CFP: Experiments, replication and knowledge in public management research

Special issue of Public Management Review, schedule for publication 18(6) December 2016

‘Experiments, replication and knowledge in public management research’

Guest editors: Richard M. Walker, Director, Public Management Evidence Lab, City University of Hong Kong, Professor Oliver James, Department of Politics, University of Exeter, UK, and Professor Gene A. Brewer, Department of Public Administration and Policy, University of Georgia, USA

Public management research draws on the full methodological repertoire of the social sciences in the search for valid and reliable evidence, but has favoured observational techniques because they deliver practically relevant research findings. The repertoire has grown to embrace the use of experimental methods and the number of public management studies adopting experimental methods (including field, laboratory and survey types) have grown substantially over recent years (Margetts 2011). Recent studies implementing experimental methods have focused on key and important public management topics including citizen-government relations (James 2011; Walker et al 2013; Van Ryzin 2013; Grimmelikhuijsen and Meijer 2014;), equity (Jakobsen and Calmar Andreson 2013), rules (Kaufman and Feeney 2014) and decision-making (Avellaneda 2011).

Experiments hold attraction because they offer strong internal validity—the researcher is in control of the variables under investigation. However, like many methods they suffer from limited external validity. This special issue will tackle this important social science topic in relation to public management research methodologies and discuss a range of conceptual, methodological and empirical issues surrounding external validity and the replication and extension of studies that implement experimental research methods.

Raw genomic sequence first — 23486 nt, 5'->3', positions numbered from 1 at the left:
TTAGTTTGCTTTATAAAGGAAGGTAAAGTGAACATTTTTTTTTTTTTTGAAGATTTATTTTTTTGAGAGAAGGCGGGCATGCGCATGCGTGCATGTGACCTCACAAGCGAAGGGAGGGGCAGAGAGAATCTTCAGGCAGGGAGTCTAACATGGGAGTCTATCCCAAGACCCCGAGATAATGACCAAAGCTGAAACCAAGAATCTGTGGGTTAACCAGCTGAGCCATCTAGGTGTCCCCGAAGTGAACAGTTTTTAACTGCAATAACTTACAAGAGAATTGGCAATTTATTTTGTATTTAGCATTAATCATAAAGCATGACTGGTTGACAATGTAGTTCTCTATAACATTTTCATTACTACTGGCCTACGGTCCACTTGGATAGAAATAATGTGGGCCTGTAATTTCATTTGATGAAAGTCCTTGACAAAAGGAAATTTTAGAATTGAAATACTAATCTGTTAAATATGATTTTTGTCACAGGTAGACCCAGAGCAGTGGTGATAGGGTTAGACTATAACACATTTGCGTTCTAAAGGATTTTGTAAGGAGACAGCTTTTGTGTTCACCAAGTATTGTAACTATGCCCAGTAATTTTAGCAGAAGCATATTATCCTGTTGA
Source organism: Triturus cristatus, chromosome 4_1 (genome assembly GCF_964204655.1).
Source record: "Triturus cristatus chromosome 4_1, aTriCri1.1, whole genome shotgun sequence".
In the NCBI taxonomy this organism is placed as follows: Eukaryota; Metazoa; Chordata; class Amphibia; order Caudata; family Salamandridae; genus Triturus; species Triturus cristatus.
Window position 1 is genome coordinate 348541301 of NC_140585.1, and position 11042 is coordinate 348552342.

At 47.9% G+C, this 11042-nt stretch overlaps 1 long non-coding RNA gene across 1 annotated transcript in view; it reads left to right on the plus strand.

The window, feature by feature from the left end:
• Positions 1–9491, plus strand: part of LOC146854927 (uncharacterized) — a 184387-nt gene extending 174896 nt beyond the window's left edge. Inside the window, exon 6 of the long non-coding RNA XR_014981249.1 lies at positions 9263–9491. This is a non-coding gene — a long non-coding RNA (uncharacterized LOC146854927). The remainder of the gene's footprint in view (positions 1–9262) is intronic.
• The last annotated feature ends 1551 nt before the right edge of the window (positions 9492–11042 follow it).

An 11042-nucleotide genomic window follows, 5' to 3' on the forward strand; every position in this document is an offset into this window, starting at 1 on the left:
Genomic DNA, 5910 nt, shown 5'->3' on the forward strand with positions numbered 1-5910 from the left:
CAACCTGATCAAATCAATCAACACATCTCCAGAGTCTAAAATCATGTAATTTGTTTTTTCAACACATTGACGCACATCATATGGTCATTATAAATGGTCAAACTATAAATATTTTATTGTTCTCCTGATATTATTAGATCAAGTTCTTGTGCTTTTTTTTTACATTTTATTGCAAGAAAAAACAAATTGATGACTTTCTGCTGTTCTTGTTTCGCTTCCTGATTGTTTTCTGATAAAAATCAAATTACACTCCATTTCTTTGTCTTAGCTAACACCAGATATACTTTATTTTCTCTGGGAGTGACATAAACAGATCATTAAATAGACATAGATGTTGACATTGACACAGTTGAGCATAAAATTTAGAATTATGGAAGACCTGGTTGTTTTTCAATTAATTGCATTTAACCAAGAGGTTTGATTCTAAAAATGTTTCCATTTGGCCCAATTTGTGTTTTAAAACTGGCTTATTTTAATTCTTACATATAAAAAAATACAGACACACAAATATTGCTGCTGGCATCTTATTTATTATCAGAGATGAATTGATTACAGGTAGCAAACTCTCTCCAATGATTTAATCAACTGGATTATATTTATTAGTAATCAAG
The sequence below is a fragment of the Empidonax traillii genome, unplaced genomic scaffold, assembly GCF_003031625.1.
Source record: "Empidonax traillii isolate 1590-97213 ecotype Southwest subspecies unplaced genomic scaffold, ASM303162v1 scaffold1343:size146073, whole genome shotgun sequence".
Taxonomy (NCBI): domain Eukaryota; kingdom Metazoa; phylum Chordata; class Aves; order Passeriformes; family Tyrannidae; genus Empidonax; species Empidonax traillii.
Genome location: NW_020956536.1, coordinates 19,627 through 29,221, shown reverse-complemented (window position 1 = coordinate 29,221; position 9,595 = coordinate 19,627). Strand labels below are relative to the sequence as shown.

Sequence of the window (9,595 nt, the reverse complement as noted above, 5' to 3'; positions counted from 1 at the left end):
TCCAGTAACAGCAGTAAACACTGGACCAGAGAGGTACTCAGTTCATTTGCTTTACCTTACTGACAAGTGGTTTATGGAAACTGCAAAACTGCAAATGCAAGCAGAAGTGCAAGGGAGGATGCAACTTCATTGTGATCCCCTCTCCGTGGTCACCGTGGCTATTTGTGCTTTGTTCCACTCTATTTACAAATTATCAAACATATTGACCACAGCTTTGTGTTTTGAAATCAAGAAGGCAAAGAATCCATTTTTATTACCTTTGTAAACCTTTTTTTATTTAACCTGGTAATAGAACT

Replication of experimental method studies is important because it asserts the external validity of knowledge and its ability to be generalized. Replication is discussed and undertaken, sometimes controversially, in other social science disciplines (Freese 2007; Nosek and Lakens 2014). In public management the growth in studies employing experimental methods has not been matched by replication as very few have been replicated to date. Limited replications may arise because there is a tendency to publish positive results—rather than accept the null hypothesis—and novel ideas are more valued by journal editors than the incremental accumulation of knowledge that comes through replication. A possible outcome is that false positives are likely to be reported because of the desire to reject the null hypothesis, coupled with the discretion researchers often have in research practice and reporting.

This special issue of Public Management Review requests manuscripts on topics including:

· Conceptual, methodological, theoretical and ethical questions of research methodology and replication in social science and public management research,
· Experiences and best practices in replication studies from other disciplines for public management research, and
· Replications and extensions of prior studies that use laboratory, field, survey and vignette methods examining public management questions. Extensions can include methodological enhancements, theoretical refinements and improvements to substantive knowledge about important topics.


Abstract of 400 words including information on the authors to be submitted to Mr. Benny Chan ( by April 10 2015. Feedback from the guest editors will be provided by April 30 2015.

Full manuscripts for review to submitted by 31st January 2016. All manuscripts will be double blind reviewed

The guest editors anticipate the Public Management Research Lab at City University of Hong Kong hosting a workshop in December 2015 to discuss draft manuscripts prior to review. Further information on this will follow.

Any queries should be addressed in the first instance to Richard M. Walker at